But unlike much of the polarized ranting we hear today, Wollstonecraft was unwilling to let women off the hook for their part in the problem. Instead, she made it plain that women participated in it, often to preserve a short-term sense of security at the expense of long-term prosperity. There is a hint in her letter that women compete with women on this level, perpetuating the passivity and promoting "cleverness" as she calls it, in securing the protection of a man.

Granted, there was much more to her arguments, but her point was clear and well-put: It has to stop somewhere. She saw no need to place one gender over another, but only suggested that the ideals we are promoting make no sense in reality. In other words, the mess that Valerie found herself in as a young and naive woman had been flopping around like an octopus out of water, calling itself “culture” for a long time. Andy Warhol was just one of the unfortunate products.

The 60s and 70s were the aftermath of the Beat Generation, so named because of its association with the times after World War II. The 50s generations were prosperous, and possessed of great optimism because of new technology, but had also witnessed the World Wars, and came through it with a tremendous cynicism, hostility, and fatigue that is rarely dealt with in modern literature, except by Beat Poets and writers like Kesey and Burroughs and Ginsberg. The emotional exhaustion, pervasive as it was throughout North America, did not fit into the tradition of manly behaviour, and so remained suppressed. One result was deep and engaging thinkers like Kesey—just the kind of people who would have appreciated Valerie—and another result was a grateful escape into superficial exception.

Andy Warhol: “'Before I was shot, I always thought that I was more half-there than all-there—I always suspected that I was watching TV instead of living life. People sometimes say that the way things happen in movies is unreal, but actually it's the way things happen in life that's unreal. The movies make emotions look so strong and real, whereas when things really do happen to you, it's like watching television—you don't feel anything. Right when I was being shot and ever since, I knew that I was watching television. The channels switch, but it's all television.'” (Wikipedia).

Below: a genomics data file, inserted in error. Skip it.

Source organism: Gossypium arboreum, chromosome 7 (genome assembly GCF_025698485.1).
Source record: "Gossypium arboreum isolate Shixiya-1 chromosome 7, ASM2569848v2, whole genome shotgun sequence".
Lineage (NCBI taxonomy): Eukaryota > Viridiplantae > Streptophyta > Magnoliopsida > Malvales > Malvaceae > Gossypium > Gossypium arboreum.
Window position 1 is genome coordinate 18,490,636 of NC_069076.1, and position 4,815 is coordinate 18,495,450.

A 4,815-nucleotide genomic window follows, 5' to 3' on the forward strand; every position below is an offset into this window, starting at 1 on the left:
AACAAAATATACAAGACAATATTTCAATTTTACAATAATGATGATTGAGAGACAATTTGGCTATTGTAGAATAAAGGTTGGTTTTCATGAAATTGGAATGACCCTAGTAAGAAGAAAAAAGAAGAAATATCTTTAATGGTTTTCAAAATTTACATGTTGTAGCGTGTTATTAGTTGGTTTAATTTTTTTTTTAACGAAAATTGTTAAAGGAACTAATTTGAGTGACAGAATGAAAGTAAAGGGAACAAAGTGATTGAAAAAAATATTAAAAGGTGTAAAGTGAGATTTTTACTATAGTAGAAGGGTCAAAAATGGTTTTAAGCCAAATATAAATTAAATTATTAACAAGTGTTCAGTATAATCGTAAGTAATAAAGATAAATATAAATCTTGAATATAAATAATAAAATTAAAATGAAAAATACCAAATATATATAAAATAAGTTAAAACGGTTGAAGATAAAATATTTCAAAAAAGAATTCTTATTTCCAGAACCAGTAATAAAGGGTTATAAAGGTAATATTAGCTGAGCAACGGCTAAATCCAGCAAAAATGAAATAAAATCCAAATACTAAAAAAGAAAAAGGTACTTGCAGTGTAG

Hearing him speak that way makes it too hard to put the incident down to just paranoid schizophrenia on Valerie's part. There is no room in Warhol's statement to believe that they were kind to her, or humane. Even the hind-sight admission that there was a mental health problem involved is a bit hard to swallow after hearing his wilfully detached perspective. What does make sense of it, is placing him in the big picture where his attitude fits neatly, snugly, within the tradition Mary W had warned about.

No dessert yet, though. The main course is yet to come. All of the above is important to us now because it is naive to think that we have learned better over the years. It is naive to think that the young women who now rant about feminism are somehow going to be taken seriously by the Andy Warhols in society. The New Warhols have not become less detached, but only learned that people can be led en masse by their passions, and bilked out of their self-respect if not their money. Can we suppose that such people have some idea what to do with all of that passion? No. To them, it is all like bad television. Andy taught them that cheap copies are just as good as the original, so the discussion that Mary W undertook has only become so much TV dinner. You're going to wake up at some point and realize you were about to eat that.